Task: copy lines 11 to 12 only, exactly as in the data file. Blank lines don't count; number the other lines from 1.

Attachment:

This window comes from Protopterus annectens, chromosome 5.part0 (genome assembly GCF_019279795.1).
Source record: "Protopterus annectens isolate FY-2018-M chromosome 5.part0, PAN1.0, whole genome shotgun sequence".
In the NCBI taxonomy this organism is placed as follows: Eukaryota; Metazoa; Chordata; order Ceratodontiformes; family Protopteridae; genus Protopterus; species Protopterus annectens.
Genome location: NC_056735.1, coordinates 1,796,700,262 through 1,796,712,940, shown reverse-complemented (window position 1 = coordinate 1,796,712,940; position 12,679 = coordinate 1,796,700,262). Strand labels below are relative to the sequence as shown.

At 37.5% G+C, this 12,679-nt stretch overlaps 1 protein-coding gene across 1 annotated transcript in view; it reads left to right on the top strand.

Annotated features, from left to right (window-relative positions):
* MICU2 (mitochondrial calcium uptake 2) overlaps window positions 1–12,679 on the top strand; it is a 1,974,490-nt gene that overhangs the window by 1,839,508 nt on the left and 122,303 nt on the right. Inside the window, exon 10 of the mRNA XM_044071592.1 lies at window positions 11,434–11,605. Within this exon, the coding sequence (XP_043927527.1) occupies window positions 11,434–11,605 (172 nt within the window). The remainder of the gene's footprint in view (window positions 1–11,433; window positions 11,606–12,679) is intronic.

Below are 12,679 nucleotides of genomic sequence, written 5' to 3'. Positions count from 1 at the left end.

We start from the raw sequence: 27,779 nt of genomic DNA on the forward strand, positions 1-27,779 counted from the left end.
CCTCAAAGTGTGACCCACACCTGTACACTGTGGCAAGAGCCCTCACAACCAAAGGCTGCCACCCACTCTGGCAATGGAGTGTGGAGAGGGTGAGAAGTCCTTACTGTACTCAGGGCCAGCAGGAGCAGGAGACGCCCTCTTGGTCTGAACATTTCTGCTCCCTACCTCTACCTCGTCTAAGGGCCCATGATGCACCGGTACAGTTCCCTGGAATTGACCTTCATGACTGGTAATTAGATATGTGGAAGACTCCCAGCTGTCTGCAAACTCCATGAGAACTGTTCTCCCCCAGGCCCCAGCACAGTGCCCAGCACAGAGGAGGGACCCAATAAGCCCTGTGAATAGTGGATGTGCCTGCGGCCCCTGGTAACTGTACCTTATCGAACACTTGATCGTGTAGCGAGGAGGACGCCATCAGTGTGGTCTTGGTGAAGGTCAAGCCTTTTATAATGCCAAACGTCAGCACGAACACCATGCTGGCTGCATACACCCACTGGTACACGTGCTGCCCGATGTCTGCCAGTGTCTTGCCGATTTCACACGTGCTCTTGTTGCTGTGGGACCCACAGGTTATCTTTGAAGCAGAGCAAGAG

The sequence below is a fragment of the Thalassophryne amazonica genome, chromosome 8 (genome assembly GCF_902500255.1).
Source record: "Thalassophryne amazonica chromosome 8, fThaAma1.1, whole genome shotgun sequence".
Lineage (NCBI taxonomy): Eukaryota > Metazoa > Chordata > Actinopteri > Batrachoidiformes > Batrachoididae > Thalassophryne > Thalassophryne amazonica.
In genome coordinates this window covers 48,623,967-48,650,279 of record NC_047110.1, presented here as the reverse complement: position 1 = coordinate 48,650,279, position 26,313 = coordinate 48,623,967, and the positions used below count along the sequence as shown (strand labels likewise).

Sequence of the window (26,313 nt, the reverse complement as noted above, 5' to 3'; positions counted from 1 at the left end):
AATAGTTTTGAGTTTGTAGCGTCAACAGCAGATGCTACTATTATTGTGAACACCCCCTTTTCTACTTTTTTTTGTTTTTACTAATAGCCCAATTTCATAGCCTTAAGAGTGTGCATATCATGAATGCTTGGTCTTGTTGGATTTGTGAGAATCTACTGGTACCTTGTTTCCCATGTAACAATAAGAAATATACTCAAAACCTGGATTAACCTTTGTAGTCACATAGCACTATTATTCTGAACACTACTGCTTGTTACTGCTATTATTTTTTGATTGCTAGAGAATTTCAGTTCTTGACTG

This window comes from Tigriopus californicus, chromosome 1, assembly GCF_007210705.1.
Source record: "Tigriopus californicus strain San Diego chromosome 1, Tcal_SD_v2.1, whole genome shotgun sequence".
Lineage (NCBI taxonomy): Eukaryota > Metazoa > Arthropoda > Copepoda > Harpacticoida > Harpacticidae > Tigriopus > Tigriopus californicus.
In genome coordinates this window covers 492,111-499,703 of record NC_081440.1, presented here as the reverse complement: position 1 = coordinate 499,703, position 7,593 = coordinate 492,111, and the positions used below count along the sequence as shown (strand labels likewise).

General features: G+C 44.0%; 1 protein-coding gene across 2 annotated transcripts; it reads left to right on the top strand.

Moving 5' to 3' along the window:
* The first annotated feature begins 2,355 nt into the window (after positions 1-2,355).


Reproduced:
The sequence below is a fragment of the Thalassophryne amazonica genome, chromosome 8 (genome assembly GCF_902500255.1).
Source record: "Thalassophryne amazonica chromosome 8, fThaAma1.1, whole genome shotgun sequence".